The ‘RAK Afrikana’ inside story: Here’s how the crew was released
March 11, 2011 03:34 PM |
The inside story behind why Somali pirates released the 23 crewmembers on board, after nearly one year of captivity
First of all, for all those in the media and outside going shrill about wanting the Indian Navy to go into 'hot pursuit' on pirates hijacking ships, a small question-would you send the Indian Army to chase and capture bandits hijacking Indians on an Isle of Man registered bus in Albania or Montenegro, for example? No. We would not.
The days of sending gunboats up the Yangtze Kiang River or the Hooghly to motivate the natives are also now over, and if we try it near the Horn of Africa, then an established system of maritime realities and truths will soon put paid to things. And some poor Indian Navy officer will be strung up, likely at the Hague, for war crimes.
And besides, it is simply not feasible-too many small boats operating out of a large number of 'mother ships' and trawlers, over an ocean area larger than a few continents put together, an entity, concept and aspect which people ashore will simply not be able to relate to.
Besides, this is largely business as usual, though on a rapidly growing curve-so unless we are trying to establish our colonial rights there, it would be better to send in our bankers and evangelists, rather than our sailors, which is also the established wisdom of ages. Already, everything the "pirates" need is easily available, and if Amex, MasterCard and Visa are present, and doing very well, thank you, then can the rest of the organised retail and wholesale trade be too far behind? It is only the transaction cost and underwriting expenses that go up, which is also good for the bottom-line of the FIIs (foreign institutional investors), so everybody plays happy campers.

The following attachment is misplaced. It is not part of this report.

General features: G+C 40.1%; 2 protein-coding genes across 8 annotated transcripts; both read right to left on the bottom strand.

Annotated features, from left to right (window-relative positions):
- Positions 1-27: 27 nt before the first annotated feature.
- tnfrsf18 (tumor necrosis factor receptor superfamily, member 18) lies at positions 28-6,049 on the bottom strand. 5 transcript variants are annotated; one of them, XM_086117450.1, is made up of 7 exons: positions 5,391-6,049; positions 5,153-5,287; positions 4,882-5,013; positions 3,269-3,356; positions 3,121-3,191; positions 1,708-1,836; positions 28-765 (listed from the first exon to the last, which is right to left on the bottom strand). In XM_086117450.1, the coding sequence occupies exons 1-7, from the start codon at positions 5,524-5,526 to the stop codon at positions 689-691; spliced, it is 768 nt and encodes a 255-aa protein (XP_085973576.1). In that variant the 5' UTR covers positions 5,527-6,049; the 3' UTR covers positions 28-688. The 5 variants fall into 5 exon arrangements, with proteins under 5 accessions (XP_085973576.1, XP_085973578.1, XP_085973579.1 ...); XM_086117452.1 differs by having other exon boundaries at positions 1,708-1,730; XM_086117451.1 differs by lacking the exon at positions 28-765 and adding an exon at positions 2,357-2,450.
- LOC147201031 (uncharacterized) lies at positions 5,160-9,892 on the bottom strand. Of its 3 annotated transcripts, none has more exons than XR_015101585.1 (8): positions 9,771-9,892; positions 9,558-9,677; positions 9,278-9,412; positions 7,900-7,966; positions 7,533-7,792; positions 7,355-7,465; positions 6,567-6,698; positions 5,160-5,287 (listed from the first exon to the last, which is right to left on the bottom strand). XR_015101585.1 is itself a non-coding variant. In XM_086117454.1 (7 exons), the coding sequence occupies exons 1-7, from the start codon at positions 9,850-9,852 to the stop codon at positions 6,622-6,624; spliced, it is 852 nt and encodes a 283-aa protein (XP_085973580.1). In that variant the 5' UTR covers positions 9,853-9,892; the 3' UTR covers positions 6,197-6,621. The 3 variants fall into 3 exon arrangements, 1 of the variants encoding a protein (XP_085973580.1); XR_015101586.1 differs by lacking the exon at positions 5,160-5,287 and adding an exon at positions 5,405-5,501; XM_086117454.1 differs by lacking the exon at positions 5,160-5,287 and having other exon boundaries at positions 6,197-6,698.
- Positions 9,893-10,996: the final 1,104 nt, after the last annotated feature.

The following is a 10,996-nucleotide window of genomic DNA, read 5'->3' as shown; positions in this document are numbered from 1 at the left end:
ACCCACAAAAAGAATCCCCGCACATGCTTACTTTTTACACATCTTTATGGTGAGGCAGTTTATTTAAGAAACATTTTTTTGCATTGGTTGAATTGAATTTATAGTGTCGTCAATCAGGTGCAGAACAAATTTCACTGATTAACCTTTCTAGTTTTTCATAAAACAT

Next, barring some dhows and other local sailing craft which in any case are regulars on that route, so they know the game-no Indian flagship has, so far, been successfully hijacked.
Certainly, many have been attacked, more than a few have had near escapes-but they've all got through. There is what appears to be a reasonably efficient escort system by the Indian Navy for Indian flagships, facts on which one cannot and will not speak or write about, which is working as of now especially in the piracy impacted areas-but this is also a cause of concern as the piracy-impacted area is simply growing larger and larger.
From near coastal Horn of Africa to Socotra a few years ago, it extends now to the mouth of the Persian Gulf, along the coasts of the Indian Subcontinent as well as Africa till Madagascar, and reaches almost 70 degrees east and now well below the Equator.
See that on a map, and see how it is spreading.
You can use this link to see annual growth rate of piracy, too, and make pretty graphs if so desired like in an annual report.
Incidentally, there are a large number of piracy attacks in the South China Sea area too, which often go unreported because they are far more violent, often leaving no survivors, and ensuring that the ships, their crew, and the cargoes disappear. No body, no crime. The African hijacks, by comparison, are more humane-but they go and on, without closure.